THE STORY OF PAUL MOULTRY
First Rockdale Blacksmith
Paul Moultry was born a slave in South Carolina in 1853. He became a “free” man at the
age of 12. Shortly after the slaves were freed, he and the slave holder’s son headed
for Texas. The slave owner’s son stopped in Rosebud, Texas, and Paul traveled on to
Georgetown, Texas and set up shop there. This was around the year of 1868.
Blacksmith in the Moultry family began in South Carolina during slavery. Paul learned
the trade while a very young boy. He and the slave owner’s son grew up together in the
Paul is said to have had a good business in Georgetown, and according to stories left
to his children he shod the horse of legendary outlaw, Sam Bass.
In 1882, he made the 50 mile journey to the yet “unnamed settlement” of Rockdale, and
became a blacksmith for the Valentine and Hooks general store, the only store in this
area at the time. He is said to be the first black in this town.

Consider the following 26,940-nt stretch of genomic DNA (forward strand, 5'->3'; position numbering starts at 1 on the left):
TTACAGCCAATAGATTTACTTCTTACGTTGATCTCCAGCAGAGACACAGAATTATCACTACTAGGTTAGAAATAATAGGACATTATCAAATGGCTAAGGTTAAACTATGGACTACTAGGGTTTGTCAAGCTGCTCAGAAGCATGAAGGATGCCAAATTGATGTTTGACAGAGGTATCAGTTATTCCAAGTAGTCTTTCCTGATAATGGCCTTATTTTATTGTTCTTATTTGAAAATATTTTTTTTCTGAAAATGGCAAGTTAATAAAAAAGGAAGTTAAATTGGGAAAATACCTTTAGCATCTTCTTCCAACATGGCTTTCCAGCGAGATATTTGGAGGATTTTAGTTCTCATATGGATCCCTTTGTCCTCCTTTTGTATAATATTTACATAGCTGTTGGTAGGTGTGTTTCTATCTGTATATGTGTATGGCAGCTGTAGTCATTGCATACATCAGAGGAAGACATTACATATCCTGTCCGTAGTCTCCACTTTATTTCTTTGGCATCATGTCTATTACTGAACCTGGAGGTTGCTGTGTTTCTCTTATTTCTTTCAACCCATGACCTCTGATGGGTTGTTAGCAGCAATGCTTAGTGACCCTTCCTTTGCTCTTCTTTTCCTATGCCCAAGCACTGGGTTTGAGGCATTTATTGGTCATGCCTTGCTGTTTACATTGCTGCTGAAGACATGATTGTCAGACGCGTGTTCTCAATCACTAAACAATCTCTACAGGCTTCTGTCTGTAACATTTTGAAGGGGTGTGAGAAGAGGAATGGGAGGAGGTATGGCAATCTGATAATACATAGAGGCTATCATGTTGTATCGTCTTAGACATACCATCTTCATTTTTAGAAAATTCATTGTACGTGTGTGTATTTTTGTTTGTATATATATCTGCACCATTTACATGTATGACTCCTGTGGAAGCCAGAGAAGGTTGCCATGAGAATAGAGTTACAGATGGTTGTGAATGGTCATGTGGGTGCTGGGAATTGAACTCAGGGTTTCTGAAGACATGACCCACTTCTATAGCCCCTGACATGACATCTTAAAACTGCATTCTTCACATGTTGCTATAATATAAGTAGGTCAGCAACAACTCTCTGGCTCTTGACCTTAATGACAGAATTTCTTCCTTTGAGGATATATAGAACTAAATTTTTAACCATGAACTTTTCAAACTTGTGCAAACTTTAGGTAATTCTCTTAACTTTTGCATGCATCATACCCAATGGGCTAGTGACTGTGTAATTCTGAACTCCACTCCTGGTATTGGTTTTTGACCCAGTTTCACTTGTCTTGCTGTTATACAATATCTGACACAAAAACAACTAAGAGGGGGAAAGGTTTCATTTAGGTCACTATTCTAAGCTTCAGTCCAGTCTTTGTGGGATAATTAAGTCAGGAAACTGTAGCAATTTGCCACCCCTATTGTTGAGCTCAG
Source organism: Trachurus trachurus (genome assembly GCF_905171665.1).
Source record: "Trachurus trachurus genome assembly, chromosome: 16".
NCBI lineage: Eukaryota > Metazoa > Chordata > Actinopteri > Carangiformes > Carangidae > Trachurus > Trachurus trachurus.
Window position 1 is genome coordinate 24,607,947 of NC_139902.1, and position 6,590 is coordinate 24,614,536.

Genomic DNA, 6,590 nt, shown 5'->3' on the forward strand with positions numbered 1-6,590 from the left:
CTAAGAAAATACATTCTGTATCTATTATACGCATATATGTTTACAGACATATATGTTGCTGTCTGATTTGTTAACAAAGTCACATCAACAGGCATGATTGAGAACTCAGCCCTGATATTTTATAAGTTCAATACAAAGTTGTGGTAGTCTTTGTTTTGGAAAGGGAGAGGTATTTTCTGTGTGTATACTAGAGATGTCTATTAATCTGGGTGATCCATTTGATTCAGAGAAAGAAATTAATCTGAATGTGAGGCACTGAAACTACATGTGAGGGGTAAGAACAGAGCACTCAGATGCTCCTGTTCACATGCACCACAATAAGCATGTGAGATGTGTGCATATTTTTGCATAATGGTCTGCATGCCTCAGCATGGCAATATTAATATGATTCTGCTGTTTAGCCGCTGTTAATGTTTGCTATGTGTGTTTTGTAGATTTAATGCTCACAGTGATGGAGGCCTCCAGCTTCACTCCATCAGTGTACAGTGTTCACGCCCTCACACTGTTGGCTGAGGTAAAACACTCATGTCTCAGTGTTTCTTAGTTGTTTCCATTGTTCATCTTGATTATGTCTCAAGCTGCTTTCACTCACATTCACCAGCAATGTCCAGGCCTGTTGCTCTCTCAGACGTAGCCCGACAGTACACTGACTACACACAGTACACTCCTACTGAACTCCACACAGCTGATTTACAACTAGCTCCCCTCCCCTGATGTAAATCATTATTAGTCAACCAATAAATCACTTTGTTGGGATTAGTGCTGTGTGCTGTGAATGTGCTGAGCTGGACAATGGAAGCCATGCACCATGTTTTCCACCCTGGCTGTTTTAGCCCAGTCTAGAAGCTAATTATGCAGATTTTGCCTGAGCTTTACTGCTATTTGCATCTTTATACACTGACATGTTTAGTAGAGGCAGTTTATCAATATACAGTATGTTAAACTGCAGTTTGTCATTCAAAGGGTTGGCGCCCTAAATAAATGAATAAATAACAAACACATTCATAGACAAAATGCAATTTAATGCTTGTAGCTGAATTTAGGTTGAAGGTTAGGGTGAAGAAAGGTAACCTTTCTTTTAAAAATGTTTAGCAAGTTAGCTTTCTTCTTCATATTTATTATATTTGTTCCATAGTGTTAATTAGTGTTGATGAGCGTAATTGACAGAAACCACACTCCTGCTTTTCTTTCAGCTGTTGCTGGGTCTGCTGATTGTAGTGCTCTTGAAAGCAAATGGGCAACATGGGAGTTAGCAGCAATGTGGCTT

In 1885, he purchased the shop and made enough money running it to buy two farms.
Paul had 13 children…5 boys and 8 girls…with one son dying in infancy. He taught his
four sons the blacksmithing trade, and each of them operated a blacksmith shop. This
first Black business in Rockdale was on the main street, and later moved to the old Kay
Theatre lot. One of his sons operated a business in Calvert, Texas. Sons, Johnnie and
Edgar worked in Rockdale, and son, Julius helped his father from the age of 12 up to
World War I. Afterwards the war, Julius (Bose) operated a shop in Thorndale, Texas,
later returning to Rockdale where he remained until his death .
Paul died in 1936.
The original anvil, a photo of Paul Moultry, and a brief history are housed in the
Institute of Texan Cultures in San Antonio.
By Susie E. Moultry-Sansom Piper, Granddaughter